“Have I done something to upset you?” the cyborg asked. 

“I don’t know how I feel about cyborgs.”

“Well, I’m here to help, it’s in my programming. Anything I can do to assist you, please don’t hesitate to ask.”

“Thank you. Non-verbal cues check, complete.”

“Commence update diagnostic,” the intercom said. 

“Complete the following statement: I am a human or a cyborg. I am not a cyborg. Therefore I am a…”

“Human.”

“Very good. If-”

“What about me?” the cyborg asked.

 Rodrick paused. He looked at the cyborg. Unless he was mistaken, the cyborg looked hurt. He looked at the glass window in the lab. He knew his superiors were watching. They didn’t say anything on the intercom. Either his mind played tricks on him or they didn’t pick up on the question. He remembered the conversation he had. Just be a team player, run the diagnostic. Don’t dig too deep. 

“You’re a cyborg,” Rodrick said. The cyborg seemed to sag a little. At least to Rodrick. He pushed that thought from his mind.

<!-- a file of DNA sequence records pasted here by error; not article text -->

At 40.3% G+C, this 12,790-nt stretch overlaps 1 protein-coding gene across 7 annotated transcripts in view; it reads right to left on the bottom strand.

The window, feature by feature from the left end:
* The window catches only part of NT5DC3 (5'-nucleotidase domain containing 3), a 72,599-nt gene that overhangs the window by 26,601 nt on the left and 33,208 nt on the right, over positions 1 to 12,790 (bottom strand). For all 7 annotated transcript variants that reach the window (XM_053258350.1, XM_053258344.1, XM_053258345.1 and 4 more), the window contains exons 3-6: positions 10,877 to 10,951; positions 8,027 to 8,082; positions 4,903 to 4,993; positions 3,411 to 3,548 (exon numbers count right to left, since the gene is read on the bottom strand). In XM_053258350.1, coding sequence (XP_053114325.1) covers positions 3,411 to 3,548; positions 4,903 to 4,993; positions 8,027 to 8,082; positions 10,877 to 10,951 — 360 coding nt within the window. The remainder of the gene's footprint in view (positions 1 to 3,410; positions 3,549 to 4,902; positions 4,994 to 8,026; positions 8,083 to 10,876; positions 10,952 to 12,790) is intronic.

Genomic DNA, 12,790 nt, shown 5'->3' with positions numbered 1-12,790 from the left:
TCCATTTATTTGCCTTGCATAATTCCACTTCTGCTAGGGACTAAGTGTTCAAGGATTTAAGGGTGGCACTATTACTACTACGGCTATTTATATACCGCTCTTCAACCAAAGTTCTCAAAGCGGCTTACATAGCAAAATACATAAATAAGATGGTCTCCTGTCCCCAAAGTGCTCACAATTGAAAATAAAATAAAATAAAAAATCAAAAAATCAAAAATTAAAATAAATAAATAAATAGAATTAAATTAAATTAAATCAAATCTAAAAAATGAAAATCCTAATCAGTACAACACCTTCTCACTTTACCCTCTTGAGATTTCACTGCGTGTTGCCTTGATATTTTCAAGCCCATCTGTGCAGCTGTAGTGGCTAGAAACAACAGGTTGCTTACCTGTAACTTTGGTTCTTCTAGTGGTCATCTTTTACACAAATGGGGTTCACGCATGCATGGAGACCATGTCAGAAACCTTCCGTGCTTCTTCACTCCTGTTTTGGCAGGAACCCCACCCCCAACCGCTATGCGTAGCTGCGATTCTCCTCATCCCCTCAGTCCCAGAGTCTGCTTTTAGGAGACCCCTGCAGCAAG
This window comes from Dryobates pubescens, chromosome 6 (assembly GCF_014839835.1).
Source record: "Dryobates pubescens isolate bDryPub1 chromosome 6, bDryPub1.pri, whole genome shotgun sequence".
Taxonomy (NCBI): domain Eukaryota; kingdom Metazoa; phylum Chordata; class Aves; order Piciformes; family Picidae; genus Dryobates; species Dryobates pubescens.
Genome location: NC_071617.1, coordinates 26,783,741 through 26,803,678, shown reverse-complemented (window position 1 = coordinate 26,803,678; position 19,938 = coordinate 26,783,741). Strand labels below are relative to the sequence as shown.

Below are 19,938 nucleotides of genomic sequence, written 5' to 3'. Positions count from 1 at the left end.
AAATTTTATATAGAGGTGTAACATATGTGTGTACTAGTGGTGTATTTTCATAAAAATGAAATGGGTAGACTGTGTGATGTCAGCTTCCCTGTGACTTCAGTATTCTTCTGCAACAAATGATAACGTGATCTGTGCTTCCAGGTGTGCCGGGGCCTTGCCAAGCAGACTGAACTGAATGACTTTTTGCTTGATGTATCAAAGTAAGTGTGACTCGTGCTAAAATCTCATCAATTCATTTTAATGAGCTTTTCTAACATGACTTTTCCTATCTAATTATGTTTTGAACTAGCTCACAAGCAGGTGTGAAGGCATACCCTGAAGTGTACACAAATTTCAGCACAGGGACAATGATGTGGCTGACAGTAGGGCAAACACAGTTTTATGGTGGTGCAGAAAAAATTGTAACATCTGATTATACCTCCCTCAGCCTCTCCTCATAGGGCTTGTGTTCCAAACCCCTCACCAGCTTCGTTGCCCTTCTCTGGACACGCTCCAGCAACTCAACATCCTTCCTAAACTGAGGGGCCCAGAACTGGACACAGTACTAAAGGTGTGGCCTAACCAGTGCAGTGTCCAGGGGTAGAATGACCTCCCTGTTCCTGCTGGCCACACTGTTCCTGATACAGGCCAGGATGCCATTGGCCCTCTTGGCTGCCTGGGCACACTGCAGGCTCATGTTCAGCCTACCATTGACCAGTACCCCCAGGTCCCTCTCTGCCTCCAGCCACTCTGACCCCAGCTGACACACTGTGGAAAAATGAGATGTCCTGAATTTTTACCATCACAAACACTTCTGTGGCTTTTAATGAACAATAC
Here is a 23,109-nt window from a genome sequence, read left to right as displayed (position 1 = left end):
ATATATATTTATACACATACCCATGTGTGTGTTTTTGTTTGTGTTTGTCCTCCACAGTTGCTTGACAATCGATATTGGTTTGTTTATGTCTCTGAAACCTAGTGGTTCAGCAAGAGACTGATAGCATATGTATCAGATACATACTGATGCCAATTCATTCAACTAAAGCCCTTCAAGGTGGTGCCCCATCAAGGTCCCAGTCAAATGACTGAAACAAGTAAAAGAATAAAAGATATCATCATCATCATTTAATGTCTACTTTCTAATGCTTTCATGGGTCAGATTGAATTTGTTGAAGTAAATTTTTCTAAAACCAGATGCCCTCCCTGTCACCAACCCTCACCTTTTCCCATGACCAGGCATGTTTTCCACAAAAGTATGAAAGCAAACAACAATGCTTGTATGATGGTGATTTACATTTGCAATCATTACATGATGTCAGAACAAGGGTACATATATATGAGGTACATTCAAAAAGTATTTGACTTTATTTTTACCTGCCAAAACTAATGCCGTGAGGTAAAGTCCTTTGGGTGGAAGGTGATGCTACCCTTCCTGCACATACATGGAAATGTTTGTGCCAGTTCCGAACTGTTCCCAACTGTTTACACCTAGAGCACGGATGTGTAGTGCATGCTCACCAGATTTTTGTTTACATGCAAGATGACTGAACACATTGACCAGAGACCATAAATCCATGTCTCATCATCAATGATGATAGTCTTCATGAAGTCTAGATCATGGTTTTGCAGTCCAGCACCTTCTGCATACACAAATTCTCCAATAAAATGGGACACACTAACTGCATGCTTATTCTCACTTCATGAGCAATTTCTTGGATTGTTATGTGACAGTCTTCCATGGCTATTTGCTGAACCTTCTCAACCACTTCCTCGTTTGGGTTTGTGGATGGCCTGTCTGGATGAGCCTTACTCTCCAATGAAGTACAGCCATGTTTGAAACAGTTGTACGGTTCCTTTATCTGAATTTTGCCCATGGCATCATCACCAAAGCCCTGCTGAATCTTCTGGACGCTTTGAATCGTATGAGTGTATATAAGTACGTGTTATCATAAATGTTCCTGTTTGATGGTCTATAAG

“I’m a human. No humans are cyborgs. Cyborgs are machines. Are humans machines?”

The cyborg starred at him but didn’t answer. Rodrick looked at the clock behind the cyborg. Cyborg’s artificial intelligence needs a maximum of 5 seconds to run their commands. 5 seconds is too long in a real-world situation. This was the first iteration of the update, and Rodrick made a note to revisit this part. It seemed like the cyborg couldn’t complete this command. 

“Repeat diagnostic. I’m a human. No humans are cyborgs. Cyborgs are machines. Are humans machine?”

“I’m sorry, I don’t understand that command,” the cyborg said.